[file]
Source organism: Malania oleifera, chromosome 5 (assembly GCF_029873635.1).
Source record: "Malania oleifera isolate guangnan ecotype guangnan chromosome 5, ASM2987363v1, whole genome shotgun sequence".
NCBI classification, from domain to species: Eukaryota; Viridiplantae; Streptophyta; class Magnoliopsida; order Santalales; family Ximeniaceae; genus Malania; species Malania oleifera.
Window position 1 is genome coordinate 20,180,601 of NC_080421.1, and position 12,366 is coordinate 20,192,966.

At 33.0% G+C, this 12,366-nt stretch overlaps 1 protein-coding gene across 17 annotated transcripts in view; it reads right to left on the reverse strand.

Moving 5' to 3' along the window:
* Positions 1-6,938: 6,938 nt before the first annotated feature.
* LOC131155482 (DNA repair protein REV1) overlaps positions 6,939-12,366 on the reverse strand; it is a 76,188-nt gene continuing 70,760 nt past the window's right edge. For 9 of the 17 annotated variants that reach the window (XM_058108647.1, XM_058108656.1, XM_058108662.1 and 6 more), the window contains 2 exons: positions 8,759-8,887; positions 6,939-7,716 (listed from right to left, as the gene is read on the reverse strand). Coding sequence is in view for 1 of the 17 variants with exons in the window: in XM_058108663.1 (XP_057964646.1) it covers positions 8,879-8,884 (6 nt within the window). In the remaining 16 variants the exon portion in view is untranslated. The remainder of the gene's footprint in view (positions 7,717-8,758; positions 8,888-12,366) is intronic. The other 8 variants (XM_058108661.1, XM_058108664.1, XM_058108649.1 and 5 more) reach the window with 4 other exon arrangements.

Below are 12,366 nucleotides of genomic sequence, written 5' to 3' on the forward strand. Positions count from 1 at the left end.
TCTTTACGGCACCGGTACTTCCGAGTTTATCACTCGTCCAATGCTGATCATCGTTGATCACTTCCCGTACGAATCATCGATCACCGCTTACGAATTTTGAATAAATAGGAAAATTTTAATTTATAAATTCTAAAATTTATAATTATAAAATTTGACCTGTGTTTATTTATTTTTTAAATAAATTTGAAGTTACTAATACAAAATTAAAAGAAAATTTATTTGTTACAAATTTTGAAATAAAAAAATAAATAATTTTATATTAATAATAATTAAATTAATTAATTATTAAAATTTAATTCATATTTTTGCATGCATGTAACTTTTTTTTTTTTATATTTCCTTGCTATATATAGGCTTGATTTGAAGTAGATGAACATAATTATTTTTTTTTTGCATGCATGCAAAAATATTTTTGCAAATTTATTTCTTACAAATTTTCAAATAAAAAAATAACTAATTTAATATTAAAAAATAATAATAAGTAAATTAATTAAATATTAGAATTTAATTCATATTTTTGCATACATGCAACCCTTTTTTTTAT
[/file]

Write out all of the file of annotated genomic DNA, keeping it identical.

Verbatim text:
Source organism: Malania oleifera, chromosome 5 (assembly GCF_029873635.1).
Source record: "Malania oleifera isolate guangnan ecotype guangnan chromosome 5, ASM2987363v1, whole genome shotgun sequence".
NCBI classification, from domain to species: Eukaryota; Viridiplantae; Streptophyta; class Magnoliopsida; order Santalales; family Ximeniaceae; genus Malania; species Malania oleifera.
Window position 1 is genome coordinate 20,180,601 of NC_080421.1, and position 12,366 is coordinate 20,192,966.

At 33.0% G+C, this 12,366-nt stretch overlaps 1 protein-coding gene across 17 annotated transcripts in view; it reads right to left on the reverse strand.

Moving 5' to 3' along the window:
* Positions 1-6,938: 6,938 nt before the first annotated feature.
* LOC131155482 (DNA repair protein REV1) overlaps positions 6,939-12,366 on the reverse strand; it is a 76,188-nt gene continuing 70,760 nt past the window's right edge. For 9 of the 17 annotated variants that reach the window (XM_058108647.1, XM_058108656.1, XM_058108662.1 and 6 more), the window contains 2 exons: positions 8,759-8,887; positions 6,939-7,716 (listed from right to left, as the gene is read on the reverse strand). Coding sequence is in view for 1 of the 17 variants with exons in the window: in XM_058108663.1 (XP_057964646.1) it covers positions 8,879-8,884 (6 nt within the window). In the remaining 16 variants the exon portion in view is untranslated. The remainder of the gene's footprint in view (positions 7,717-8,758; positions 8,888-12,366) is intronic. The other 8 variants (XM_058108661.1, XM_058108664.1, XM_058108649.1 and 5 more) reach the window with 4 other exon arrangements.

Below are 12,366 nucleotides of genomic sequence, written 5' to 3' on the forward strand. Positions count from 1 at the left end.
TCTTTACGGCACCGGTACTTCCGAGTTTATCACTCGTCCAATGCTGATCATCGTTGATCACTTCCCGTACGAATCATCGATCACCGCTTACGAATTTTGAATAAATAGGAAAATTTTAATTTATAAATTCTAAAATTTATAATTATAAAATTTGACCTGTGTTTATTTATTTTTTAAATAAATTTGAAGTTACTAATACAAAATTAAAAGAAAATTTATTTGTTACAAATTTTGAAATAAAAAAATAAATAATTTTATATTAATAATAATTAAATTAATTAATTATTAAAATTTAATTCATATTTTTGCATGCATGTAACTTTTTTTTTTTTATATTTCCTTGCTATATATAGGCTTGATTTGAAGTAGATGAACATAATTATTTTTTTTTTGCATGCATGCAAAAATATTTTTGCAAATTTATTTCTTACAAATTTTCAAATAAAAAAATAACTAATTTAATATTAAAAAATAATAATAAGTAAATTAATTAAATATTAGAATTTAATTCATATTTTTGCATACATGCAACCCTTTTTTTTAT